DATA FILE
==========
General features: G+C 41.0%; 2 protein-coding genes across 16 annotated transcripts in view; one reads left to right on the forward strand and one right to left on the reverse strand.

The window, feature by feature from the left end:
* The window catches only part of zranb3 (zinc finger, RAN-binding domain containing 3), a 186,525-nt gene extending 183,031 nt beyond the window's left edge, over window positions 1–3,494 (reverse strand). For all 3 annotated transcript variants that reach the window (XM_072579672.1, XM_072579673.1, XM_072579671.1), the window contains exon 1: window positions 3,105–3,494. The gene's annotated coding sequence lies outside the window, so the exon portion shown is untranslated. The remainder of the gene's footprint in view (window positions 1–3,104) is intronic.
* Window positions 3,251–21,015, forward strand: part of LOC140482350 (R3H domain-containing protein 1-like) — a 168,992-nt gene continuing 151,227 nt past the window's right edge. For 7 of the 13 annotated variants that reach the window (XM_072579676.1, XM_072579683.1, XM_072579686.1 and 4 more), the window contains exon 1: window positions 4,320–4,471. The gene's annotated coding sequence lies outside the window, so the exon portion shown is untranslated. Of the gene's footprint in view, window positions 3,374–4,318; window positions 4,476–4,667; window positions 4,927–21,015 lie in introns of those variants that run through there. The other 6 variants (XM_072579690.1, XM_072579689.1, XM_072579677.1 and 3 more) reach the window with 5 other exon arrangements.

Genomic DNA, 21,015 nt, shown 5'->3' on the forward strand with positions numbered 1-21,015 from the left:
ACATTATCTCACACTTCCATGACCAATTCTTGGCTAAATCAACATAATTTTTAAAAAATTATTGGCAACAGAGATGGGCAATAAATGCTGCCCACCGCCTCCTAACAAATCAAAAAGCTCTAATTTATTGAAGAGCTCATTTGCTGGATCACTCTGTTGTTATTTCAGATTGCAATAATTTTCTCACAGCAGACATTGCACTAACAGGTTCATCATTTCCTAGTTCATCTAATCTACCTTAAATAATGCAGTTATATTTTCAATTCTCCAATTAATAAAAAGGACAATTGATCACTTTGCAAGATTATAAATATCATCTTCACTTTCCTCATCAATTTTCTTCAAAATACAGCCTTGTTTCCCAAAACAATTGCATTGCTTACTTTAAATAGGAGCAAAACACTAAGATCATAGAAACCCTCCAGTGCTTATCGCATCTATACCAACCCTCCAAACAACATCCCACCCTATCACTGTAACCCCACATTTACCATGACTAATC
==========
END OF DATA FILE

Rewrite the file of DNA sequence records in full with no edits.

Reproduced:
General features: G+C 41.0%; 2 protein-coding genes across 16 annotated transcripts in view; one reads left to right on the forward strand and one right to left on the reverse strand.

The window, feature by feature from the left end:
* The window catches only part of zranb3 (zinc finger, RAN-binding domain containing 3), a 186,525-nt gene extending 183,031 nt beyond the window's left edge, over window positions 1–3,494 (reverse strand). For all 3 annotated transcript variants that reach the window (XM_072579672.1, XM_072579673.1, XM_072579671.1), the window contains exon 1: window positions 3,105–3,494. The gene's annotated coding sequence lies outside the window, so the exon portion shown is untranslated. The remainder of the gene's footprint in view (window positions 1–3,104) is intronic.
* Window positions 3,251–21,015, forward strand: part of LOC140482350 (R3H domain-containing protein 1-like) — a 168,992-nt gene continuing 151,227 nt past the window's right edge. For 7 of the 13 annotated variants that reach the window (XM_072579676.1, XM_072579683.1, XM_072579686.1 and 4 more), the window contains exon 1: window positions 4,320–4,471. The gene's annotated coding sequence lies outside the window, so the exon portion shown is untranslated. Of the gene's footprint in view, window positions 3,374–4,318; window positions 4,476–4,667; window positions 4,927–21,015 lie in introns of those variants that run through there. The other 6 variants (XM_072579690.1, XM_072579689.1, XM_072579677.1 and 3 more) reach the window with 5 other exon arrangements.

Genomic DNA, 21,015 nt, shown 5'->3' on the forward strand with positions numbered 1-21,015 from the left:
ACATTATCTCACACTTCCATGACCAATTCTTGGCTAAATCAACATAATTTTTAAAAAATTATTGGCAACAGAGATGGGCAATAAATGCTGCCCACCGCCTCCTAACAAATCAAAAAGCTCTAATTTATTGAAGAGCTCATTTGCTGGATCACTCTGTTGTTATTTCAGATTGCAATAATTTTCTCACAGCAGACATTGCACTAACAGGTTCATCATTTCCTAGTTCATCTAATCTACCTTAAATAATGCAGTTATATTTTCAATTCTCCAATTAATAAAAAGGACAATTGATCACTTTGCAAGATTATAAATATCATCTTCACTTTCCTCATCAATTTTCTTCAAAATACAGCCTTGTTTCCCAAAACAATTGCATTGCTTACTTTAAATAGGAGCAAAACACTAAGATCATAGAAACCCTCCAGTGCTTATCGCATCTATACCAACCCTCCAAACAACATCCCACCCTATCACTGTAACCCCACATTTACCATGACTAATC